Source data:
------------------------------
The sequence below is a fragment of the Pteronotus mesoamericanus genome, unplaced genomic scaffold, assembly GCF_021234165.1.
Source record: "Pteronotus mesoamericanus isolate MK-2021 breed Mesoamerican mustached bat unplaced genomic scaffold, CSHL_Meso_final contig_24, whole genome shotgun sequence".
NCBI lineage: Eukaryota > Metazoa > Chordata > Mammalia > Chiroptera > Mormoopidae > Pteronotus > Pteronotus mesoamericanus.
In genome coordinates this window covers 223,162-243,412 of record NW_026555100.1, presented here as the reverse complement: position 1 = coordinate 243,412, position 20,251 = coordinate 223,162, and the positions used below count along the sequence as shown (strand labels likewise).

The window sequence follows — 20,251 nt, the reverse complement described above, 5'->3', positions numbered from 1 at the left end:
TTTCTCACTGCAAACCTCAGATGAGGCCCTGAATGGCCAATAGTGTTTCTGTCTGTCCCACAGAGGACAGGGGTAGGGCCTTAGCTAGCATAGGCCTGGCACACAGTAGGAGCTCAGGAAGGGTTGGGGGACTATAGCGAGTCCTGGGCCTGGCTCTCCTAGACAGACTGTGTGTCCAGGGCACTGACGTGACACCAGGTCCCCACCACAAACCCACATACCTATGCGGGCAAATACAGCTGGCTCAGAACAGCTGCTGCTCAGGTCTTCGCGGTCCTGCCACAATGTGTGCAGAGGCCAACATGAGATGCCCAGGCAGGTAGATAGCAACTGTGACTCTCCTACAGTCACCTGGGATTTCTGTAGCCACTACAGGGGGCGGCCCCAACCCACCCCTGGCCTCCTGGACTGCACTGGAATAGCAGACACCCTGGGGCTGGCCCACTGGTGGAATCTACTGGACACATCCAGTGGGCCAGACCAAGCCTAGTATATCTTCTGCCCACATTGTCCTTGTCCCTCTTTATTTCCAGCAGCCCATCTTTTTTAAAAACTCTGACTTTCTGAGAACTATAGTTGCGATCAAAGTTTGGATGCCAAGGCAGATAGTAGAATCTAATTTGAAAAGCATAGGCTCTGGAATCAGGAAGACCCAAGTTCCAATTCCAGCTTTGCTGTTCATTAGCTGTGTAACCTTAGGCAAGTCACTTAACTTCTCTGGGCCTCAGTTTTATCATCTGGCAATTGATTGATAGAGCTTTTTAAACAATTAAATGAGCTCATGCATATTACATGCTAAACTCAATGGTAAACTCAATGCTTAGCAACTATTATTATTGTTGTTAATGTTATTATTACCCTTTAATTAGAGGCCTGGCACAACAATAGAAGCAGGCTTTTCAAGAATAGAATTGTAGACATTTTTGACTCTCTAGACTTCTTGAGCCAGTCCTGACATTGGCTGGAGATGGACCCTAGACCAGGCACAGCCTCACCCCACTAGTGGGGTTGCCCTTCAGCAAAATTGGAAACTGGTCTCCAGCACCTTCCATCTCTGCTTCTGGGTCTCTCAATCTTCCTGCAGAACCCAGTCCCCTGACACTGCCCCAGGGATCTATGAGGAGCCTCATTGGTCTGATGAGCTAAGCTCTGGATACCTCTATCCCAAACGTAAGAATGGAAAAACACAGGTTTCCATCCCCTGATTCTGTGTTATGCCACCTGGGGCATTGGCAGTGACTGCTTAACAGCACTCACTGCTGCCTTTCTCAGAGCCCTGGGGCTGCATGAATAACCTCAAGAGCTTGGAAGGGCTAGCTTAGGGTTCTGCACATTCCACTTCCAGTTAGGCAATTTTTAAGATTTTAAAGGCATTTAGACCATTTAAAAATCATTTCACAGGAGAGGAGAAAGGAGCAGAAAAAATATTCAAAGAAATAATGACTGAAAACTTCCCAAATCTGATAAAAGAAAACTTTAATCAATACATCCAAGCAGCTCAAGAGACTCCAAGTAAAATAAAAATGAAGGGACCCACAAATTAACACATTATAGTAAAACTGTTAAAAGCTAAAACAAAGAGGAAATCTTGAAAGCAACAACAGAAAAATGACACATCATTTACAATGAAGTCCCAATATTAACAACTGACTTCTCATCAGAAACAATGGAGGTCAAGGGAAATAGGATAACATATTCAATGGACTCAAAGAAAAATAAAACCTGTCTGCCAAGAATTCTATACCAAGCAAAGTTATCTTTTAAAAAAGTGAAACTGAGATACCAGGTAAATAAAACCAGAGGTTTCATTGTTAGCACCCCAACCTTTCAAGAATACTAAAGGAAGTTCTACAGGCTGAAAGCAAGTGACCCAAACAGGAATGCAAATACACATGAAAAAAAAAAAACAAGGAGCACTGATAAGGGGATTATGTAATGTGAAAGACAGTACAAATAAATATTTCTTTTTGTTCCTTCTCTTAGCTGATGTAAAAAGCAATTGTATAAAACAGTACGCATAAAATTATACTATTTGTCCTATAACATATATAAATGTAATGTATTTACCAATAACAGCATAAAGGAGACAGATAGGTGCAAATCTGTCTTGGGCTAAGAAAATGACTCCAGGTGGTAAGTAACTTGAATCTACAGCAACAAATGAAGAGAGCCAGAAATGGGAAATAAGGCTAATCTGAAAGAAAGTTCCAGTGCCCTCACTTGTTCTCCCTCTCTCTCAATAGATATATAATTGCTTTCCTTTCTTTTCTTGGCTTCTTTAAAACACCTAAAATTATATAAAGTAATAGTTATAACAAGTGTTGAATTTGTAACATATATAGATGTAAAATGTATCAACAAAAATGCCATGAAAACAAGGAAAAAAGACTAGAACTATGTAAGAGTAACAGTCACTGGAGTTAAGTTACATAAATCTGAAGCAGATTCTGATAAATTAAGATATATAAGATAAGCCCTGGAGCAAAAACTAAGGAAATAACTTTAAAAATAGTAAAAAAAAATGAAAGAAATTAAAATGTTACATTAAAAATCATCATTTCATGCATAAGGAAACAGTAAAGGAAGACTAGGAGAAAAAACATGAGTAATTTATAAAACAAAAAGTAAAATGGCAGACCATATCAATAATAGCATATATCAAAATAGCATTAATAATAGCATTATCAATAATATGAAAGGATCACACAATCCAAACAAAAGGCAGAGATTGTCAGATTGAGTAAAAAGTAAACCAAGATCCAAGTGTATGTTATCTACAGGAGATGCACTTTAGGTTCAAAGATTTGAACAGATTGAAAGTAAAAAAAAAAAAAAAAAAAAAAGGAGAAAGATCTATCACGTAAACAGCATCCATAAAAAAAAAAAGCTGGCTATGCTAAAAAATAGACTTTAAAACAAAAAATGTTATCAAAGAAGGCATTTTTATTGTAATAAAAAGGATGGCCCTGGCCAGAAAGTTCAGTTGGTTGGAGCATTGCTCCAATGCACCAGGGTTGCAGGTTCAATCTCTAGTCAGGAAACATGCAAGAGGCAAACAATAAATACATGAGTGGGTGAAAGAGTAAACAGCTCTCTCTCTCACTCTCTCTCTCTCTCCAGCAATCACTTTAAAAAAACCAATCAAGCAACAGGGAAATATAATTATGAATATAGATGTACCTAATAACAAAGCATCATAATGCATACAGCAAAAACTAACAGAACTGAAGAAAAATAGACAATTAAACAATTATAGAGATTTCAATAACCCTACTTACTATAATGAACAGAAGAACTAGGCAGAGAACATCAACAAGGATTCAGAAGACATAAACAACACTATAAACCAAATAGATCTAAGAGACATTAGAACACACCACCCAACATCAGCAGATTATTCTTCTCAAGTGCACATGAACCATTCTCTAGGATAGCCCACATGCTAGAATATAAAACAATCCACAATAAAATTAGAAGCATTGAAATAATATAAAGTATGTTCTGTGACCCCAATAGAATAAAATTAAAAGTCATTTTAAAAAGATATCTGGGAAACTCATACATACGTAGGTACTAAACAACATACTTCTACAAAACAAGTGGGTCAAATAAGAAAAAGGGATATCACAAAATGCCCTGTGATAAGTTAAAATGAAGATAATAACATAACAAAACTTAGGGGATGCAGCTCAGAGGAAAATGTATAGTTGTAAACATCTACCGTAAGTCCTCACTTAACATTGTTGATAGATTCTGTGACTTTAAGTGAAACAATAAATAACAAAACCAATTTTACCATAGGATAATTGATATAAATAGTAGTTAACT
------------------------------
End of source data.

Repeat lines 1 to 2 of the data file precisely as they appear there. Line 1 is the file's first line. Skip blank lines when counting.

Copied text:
The sequence below is a fragment of the Pteronotus mesoamericanus genome, unplaced genomic scaffold, assembly GCF_021234165.1.
Source record: "Pteronotus mesoamericanus isolate MK-2021 breed Mesoamerican mustached bat unplaced genomic scaffold, CSHL_Meso_final contig_24, whole genome shotgun sequence".